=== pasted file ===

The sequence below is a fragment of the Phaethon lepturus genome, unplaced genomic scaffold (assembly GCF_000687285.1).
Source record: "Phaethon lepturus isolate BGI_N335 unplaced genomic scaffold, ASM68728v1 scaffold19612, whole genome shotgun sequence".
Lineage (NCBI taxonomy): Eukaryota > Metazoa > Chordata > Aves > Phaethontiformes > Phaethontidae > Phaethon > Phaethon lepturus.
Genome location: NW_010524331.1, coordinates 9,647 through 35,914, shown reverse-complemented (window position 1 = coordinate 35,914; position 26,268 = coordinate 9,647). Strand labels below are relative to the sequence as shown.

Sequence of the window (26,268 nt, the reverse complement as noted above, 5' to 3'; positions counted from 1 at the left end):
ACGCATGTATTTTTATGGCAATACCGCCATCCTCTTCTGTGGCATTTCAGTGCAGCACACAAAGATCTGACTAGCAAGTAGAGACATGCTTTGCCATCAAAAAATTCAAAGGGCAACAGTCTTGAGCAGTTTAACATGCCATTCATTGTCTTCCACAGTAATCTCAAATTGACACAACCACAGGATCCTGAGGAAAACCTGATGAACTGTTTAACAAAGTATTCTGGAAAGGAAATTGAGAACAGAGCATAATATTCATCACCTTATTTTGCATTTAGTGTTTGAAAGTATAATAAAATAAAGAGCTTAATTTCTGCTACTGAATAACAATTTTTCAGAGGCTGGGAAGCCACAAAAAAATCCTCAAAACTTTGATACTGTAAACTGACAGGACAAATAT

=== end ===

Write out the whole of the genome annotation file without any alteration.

The sequence below is a fragment of the Phaethon lepturus genome, unplaced genomic scaffold (assembly GCF_000687285.1).
Source record: "Phaethon lepturus isolate BGI_N335 unplaced genomic scaffold, ASM68728v1 scaffold19612, whole genome shotgun sequence".
Lineage (NCBI taxonomy): Eukaryota > Metazoa > Chordata > Aves > Phaethontiformes > Phaethontidae > Phaethon > Phaethon lepturus.
Genome location: NW_010524331.1, coordinates 9,647 through 35,914, shown reverse-complemented (window position 1 = coordinate 35,914; position 26,268 = coordinate 9,647). Strand labels below are relative to the sequence as shown.

Sequence of the window (26,268 nt, the reverse complement as noted above, 5' to 3'; positions counted from 1 at the left end):
ACGCATGTATTTTTATGGCAATACCGCCATCCTCTTCTGTGGCATTTCAGTGCAGCACACAAAGATCTGACTAGCAAGTAGAGACATGCTTTGCCATCAAAAAATTCAAAGGGCAACAGTCTTGAGCAGTTTAACATGCCATTCATTGTCTTCCACAGTAATCTCAAATTGACACAACCACAGGATCCTGAGGAAAACCTGATGAACTGTTTAACAAAGTATTCTGGAAAGGAAATTGAGAACAGAGCATAATATTCATCACCTTATTTTGCATTTAGTGTTTGAAAGTATAATAAAATAAAGAGCTTAATTTCTGCTACTGAATAACAATTTTTCAGAGGCTGGGAAGCCACAAAAAAATCCTCAAAACTTTGATACTGTAAACTGACAGGACAAATAT